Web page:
A small-statured man in a fine suit, hunched over and silhouetted against a smoky backdrop — trumpet to his mouth about to play a softly muted note that no one expected but perfectly fits the moment.
This iconic imagery is what many of us imagine when we think of Miles Davis, and with good reason. He embodied and defined “cool” for an entire generation of jazz lovers, but the breadth of his musical legacy defies genre.
From his early years in the New York bebop scene, through two Great Quintets, an electric period, a musical hiatus and comeback, and numerous collaborations along the way, Miles Davis was a musical revolutionary far ahead of his time.
Throughout the 1940s, Miles honed his craft, performing with bebop pioneers such as Charlie Parker and Max Roach. He eventually grew tired of the genre’s increasing focus on virtuosic technique, so he turned his focus toward making greater use of space in his music, giving just as much attention to the notes that aren’t played as those that are.
It was at this point he began to use a Harmon mute on his trumpet and created the soft, whisper-like sound that would become his lifelong signature.
By 1955, he’d formed his First Great Quintet with John Coltrane on tenor sax, pianist Red Garland, Paul Chambers on the bass and drummer Philly Joe Jones. This group recorded some of hard bop’s most definitive albums, including “Round About Midnight” and “Steamin’ With the Miles Davis Quintet.”
Toward the end of the decade, Miles’ interests evolved toward modal jazz — a style that loosens the chains binding the improviser to a progression of chords and that Miles himself referred to as “a return to melody.”
His quintet was expanded to a sextet with the addition of alto saxophonist Cannonball Adderley, and Bill Evans and Jimmy Cobb replaced Garland and Jones, respectively. This is the lineup featured on Miles’ landmark modal masterpiece, 1959’s “Kind of Blue”.
Recommended Tracks: “So What”, “Flamenco Sketches”
One of Miles’ greatest collaborations was with composer and arranger Gil Evans. With Evans, Miles combined jazz, classical and other musical traditions to create a sound that was as rich in texture as it was unique.
Utilizing musicians from both disciplines and delving into classical repertoire such as Léo Delibes’ “The Maids of Cadiz,” this period between 1957 and 1962 would prove to the world that Miles Davis was far more than a great jazz musician. One of the finest examples of Miles’ genre-defying genius is “Sketches of Spain,” a record that celebrates the Spanish folk tradition with the music of Joaquin Rodrigo and Manuel de Falla.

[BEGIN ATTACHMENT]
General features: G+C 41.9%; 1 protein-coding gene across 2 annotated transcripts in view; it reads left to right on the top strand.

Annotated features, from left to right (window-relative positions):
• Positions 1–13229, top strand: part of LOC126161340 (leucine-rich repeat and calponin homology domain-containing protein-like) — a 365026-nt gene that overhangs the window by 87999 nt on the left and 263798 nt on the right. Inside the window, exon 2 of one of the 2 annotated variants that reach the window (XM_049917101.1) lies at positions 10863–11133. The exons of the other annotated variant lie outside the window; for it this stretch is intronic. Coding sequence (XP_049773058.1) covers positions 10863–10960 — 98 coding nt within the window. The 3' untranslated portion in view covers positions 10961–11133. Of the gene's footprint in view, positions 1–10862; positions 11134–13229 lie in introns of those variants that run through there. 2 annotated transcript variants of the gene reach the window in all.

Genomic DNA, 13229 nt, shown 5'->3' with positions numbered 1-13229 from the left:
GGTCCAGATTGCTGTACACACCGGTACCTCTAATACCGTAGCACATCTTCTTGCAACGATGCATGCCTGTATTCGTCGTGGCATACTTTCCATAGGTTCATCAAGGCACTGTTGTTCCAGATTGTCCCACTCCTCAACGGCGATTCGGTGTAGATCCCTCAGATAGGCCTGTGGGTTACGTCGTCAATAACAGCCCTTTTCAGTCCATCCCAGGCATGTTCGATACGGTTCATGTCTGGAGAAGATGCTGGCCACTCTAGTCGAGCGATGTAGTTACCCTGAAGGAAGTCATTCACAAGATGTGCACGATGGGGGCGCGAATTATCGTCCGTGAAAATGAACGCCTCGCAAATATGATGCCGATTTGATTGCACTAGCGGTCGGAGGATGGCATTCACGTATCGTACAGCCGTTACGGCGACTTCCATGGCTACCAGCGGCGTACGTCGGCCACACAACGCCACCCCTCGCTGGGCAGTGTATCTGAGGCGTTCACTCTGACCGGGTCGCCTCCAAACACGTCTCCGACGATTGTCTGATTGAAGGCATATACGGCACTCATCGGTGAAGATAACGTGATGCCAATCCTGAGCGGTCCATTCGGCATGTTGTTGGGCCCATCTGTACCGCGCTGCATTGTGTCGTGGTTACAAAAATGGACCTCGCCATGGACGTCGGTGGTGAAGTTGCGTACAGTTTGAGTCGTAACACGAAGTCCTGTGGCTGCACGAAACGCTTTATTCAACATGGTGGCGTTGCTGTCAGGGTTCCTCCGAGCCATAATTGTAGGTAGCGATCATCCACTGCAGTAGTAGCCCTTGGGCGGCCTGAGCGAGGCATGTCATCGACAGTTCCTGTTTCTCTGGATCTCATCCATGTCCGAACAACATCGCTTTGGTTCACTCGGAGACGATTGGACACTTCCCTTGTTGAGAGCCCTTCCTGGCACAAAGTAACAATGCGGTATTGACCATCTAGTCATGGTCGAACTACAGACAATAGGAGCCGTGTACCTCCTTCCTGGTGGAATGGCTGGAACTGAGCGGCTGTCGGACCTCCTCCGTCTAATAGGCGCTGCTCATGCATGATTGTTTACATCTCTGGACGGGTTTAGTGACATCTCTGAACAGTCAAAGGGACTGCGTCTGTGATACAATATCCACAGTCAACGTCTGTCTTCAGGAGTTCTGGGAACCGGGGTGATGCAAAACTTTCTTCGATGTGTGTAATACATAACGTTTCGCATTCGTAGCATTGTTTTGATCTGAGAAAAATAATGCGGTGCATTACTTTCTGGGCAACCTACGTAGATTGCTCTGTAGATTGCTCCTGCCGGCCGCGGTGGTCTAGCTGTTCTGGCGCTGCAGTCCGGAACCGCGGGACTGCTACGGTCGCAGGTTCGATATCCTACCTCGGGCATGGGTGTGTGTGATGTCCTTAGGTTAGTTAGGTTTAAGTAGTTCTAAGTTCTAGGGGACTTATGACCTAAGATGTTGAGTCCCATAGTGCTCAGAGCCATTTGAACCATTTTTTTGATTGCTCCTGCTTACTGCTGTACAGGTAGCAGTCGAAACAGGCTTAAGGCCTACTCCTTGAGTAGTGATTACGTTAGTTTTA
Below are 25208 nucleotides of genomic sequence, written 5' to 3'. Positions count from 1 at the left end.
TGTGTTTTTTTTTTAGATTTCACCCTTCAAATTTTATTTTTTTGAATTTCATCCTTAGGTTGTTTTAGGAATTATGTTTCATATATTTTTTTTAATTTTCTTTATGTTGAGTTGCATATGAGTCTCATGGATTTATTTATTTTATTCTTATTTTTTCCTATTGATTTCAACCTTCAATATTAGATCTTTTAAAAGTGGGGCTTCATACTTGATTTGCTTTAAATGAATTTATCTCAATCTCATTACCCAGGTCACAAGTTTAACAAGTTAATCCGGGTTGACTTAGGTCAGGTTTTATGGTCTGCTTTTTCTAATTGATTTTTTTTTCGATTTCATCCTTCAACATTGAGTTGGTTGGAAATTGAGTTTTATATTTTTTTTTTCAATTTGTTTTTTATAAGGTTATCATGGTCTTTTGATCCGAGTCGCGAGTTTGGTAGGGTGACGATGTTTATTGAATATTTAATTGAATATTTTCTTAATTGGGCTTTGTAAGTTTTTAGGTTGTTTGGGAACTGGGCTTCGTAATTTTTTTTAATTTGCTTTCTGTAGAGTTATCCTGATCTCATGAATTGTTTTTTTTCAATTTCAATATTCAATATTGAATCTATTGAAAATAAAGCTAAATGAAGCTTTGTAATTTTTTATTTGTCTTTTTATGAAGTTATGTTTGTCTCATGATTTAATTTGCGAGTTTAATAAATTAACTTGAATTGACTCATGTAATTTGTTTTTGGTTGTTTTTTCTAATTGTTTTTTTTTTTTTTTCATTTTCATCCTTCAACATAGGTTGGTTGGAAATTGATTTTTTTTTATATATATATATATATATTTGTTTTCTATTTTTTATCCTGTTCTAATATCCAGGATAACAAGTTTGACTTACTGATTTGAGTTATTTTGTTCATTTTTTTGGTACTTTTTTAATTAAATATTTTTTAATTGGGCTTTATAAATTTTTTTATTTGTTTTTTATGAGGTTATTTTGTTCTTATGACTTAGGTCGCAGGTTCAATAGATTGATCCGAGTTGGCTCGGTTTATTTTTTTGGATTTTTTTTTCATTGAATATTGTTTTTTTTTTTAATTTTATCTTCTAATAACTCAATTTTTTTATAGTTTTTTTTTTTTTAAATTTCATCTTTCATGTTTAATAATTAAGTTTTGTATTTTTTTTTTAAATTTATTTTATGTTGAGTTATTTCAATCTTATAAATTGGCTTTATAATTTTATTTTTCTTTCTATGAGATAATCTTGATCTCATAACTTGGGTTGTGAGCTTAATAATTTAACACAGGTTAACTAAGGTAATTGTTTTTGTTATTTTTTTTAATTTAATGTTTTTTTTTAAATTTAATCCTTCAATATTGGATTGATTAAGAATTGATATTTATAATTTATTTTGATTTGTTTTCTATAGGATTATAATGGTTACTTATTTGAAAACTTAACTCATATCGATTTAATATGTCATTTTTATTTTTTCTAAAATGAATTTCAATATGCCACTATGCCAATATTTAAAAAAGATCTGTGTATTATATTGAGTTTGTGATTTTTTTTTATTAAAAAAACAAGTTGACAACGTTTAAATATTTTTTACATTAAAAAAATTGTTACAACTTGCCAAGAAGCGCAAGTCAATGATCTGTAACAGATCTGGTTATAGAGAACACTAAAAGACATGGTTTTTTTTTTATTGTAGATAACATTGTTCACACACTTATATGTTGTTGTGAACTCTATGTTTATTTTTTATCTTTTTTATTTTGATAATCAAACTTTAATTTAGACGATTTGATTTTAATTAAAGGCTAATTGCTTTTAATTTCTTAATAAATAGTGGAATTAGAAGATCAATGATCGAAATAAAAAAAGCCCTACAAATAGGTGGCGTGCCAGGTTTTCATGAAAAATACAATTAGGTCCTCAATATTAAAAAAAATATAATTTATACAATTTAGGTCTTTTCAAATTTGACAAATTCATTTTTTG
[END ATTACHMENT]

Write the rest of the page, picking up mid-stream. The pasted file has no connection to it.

Recommended Tracks: “Concierto de Aranjuez: Adagio”, “The Pan Piper”
The 1960s would see the formation of Miles’ Second Great Quintet. With Herbie Hancock on the piano, bassist Ron Carter, Tony Williams on the drums, and the compositional prowess of tenor saxophonist Wayne Shorter, this group would further push the boundaries of improvisational music into a more open ended approach; one that would come to be known as “time, no changes.”
With albums such as “Miles Smiles” and “Nefertiti,” Miles Davis would once again be at the forefront of musical innovation. 1969s “Filles de Kilimanjaro” is the final album to utilize all members of this quintet. The use of electric bass and electric piano would foreshadow the next phase of innovation in Miles’ career.
Recommended Tracks: “Filles de Kilimanjaro”, “Mademoiselle Mabry”
As Miles became more interested in the music of rock and funk artists such as Aretha Franklin, Sly and the Family Stone, and Jimi Hendrix, he entered a phase in his career that would later be referred to as his “electric period.”
The heavy use of electric guitar and piano, synth sounds, and electronic effects on his trumpet would ruffle feathers among traditionalists, but the music was undeniably fresh and unique.
1969s’ “In a Silent Way” is an alluring, ambient soundscape that’s regarded as the first album of this era. “Bitches Brew,” released the following year, is the most popular record of this period and brought Miles a great deal of commercial success.
1972s’ “On the Corner” may be the most fascinating release of Miles’ electric period. Created with the goal of reaching a young, Black audience, the album was lambasted by critics when it was released.
However, the passage of time has led to this record being recognized as a truly innovative work that helped pave the way for other great forms of music, such as electronica and hip hop.
Recommended Tracks: “On the Corner/New York Girl/Thinkin’ One Thing and Doin’ Another/Vote for Miles”
Burnout and health issues led Miles to take a musical hiatus throughout the latter half of the 1970s, but he would return in the early 80s as prolific and creative as ever until the end of his life in 1991.
Bassist and producer Marcus Miller frequently collaborated with Davis, contributing to acclaimed albums such as “Tutu” and “Amandla.” This decade also saw Miles’ genius recognized when Denmark awarded him the Sonning Award in 1984, a distinguished prize that had previously been exclusive to classical musicians like Leonard Bernstein and Andrés Segovia.
As a result, Miles collaborated with Danish trumpeter Palle Mikkelborg on “Aura,” a suite of nine tone poems that mix jazz fusion, ambient and classical impressionism into 60-plus minutes of genre-defying mastery.
As the final album released in his lifetime, “Aura” proved to be a true testament to Miles’ dedication to musical innovation.
Recommended Tracks: “Yellow”, “Green”
The scope of Miles Davis’ creative legacy expands far beyond the music listed here. From an up-and-coming trumpet player holding his own with Charlie Parker in the clubs on 52nd Street to numerous musical revolutions and completely reinventing what it means to be a jazz musician, the music of Miles Davis cannot be restricted to any one genre. His genius is worth exploring any day of the year and his birthday is as good a day as any.